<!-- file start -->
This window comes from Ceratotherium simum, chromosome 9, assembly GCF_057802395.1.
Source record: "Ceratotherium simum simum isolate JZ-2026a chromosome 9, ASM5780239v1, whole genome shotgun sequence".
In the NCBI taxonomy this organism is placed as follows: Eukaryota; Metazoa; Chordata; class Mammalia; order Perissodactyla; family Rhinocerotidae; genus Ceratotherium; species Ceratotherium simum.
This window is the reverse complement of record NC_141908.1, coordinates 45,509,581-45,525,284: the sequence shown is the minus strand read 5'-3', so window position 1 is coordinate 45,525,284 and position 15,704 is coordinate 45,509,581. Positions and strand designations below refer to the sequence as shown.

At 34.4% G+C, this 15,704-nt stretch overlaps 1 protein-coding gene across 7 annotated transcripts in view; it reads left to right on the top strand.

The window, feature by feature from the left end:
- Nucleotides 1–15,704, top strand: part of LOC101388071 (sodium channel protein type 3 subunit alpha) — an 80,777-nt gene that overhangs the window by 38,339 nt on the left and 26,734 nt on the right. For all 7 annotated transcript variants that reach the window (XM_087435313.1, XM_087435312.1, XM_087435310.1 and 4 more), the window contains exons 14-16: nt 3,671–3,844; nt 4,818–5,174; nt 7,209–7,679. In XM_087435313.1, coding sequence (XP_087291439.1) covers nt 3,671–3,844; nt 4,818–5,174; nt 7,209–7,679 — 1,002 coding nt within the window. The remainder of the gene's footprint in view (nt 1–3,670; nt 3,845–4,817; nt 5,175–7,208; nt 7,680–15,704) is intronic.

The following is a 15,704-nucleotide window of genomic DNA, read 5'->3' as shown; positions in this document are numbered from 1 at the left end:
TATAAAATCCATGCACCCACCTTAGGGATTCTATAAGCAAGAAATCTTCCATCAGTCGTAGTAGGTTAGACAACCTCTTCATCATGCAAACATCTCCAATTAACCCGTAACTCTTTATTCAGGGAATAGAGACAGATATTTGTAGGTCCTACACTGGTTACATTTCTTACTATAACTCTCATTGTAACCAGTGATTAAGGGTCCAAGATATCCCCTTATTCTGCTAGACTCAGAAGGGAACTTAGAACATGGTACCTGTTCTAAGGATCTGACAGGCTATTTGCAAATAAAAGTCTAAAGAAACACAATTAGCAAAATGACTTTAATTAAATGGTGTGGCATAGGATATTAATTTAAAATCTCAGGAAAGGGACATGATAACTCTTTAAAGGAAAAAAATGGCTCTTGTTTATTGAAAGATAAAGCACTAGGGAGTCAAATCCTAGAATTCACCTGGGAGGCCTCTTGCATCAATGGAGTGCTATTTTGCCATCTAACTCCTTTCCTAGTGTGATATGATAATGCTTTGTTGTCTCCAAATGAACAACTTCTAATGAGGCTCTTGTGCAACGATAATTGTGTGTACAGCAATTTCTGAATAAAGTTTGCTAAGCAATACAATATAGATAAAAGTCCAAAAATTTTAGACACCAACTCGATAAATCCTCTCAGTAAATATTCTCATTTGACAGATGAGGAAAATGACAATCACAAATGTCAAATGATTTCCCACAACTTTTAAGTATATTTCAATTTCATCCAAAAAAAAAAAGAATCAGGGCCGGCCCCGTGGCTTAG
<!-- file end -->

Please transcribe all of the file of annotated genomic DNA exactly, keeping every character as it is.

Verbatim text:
This window comes from Ceratotherium simum, chromosome 9, assembly GCF_057802395.1.
Source record: "Ceratotherium simum simum isolate JZ-2026a chromosome 9, ASM5780239v1, whole genome shotgun sequence".
In the NCBI taxonomy this organism is placed as follows: Eukaryota; Metazoa; Chordata; class Mammalia; order Perissodactyla; family Rhinocerotidae; genus Ceratotherium; species Ceratotherium simum.
This window is the reverse complement of record NC_141908.1, coordinates 45,509,581-45,525,284: the sequence shown is the minus strand read 5'-3', so window position 1 is coordinate 45,525,284 and position 15,704 is coordinate 45,509,581. Positions and strand designations below refer to the sequence as shown.

At 34.4% G+C, this 15,704-nt stretch overlaps 1 protein-coding gene across 7 annotated transcripts in view; it reads left to right on the top strand.

The window, feature by feature from the left end:
- Nucleotides 1–15,704, top strand: part of LOC101388071 (sodium channel protein type 3 subunit alpha) — an 80,777-nt gene that overhangs the window by 38,339 nt on the left and 26,734 nt on the right. For all 7 annotated transcript variants that reach the window (XM_087435313.1, XM_087435312.1, XM_087435310.1 and 4 more), the window contains exons 14-16: nt 3,671–3,844; nt 4,818–5,174; nt 7,209–7,679. In XM_087435313.1, coding sequence (XP_087291439.1) covers nt 3,671–3,844; nt 4,818–5,174; nt 7,209–7,679 — 1,002 coding nt within the window. The remainder of the gene's footprint in view (nt 1–3,670; nt 3,845–4,817; nt 5,175–7,208; nt 7,680–15,704) is intronic.

The following is a 15,704-nucleotide window of genomic DNA, read 5'->3' as shown; positions in this document are numbered from 1 at the left end:
TATAAAATCCATGCACCCACCTTAGGGATTCTATAAGCAAGAAATCTTCCATCAGTCGTAGTAGGTTAGACAACCTCTTCATCATGCAAACATCTCCAATTAACCCGTAACTCTTTATTCAGGGAATAGAGACAGATATTTGTAGGTCCTACACTGGTTACATTTCTTACTATAACTCTCATTGTAACCAGTGATTAAGGGTCCAAGATATCCCCTTATTCTGCTAGACTCAGAAGGGAACTTAGAACATGGTACCTGTTCTAAGGATCTGACAGGCTATTTGCAAATAAAAGTCTAAAGAAACACAATTAGCAAAATGACTTTAATTAAATGGTGTGGCATAGGATATTAATTTAAAATCTCAGGAAAGGGACATGATAACTCTTTAAAGGAAAAAAATGGCTCTTGTTTATTGAAAGATAAAGCACTAGGGAGTCAAATCCTAGAATTCACCTGGGAGGCCTCTTGCATCAATGGAGTGCTATTTTGCCATCTAACTCCTTTCCTAGTGTGATATGATAATGCTTTGTTGTCTCCAAATGAACAACTTCTAATGAGGCTCTTGTGCAACGATAATTGTGTGTACAGCAATTTCTGAATAAAGTTTGCTAAGCAATACAATATAGATAAAAGTCCAAAAATTTTAGACACCAACTCGATAAATCCTCTCAGTAAATATTCTCATTTGACAGATGAGGAAAATGACAATCACAAATGTCAAATGATTTCCCACAACTTTTAAGTATATTTCAATTTCATCCAAAAAAAAAAAGAATCAGGGCCGGCCCCGTGGCTTAG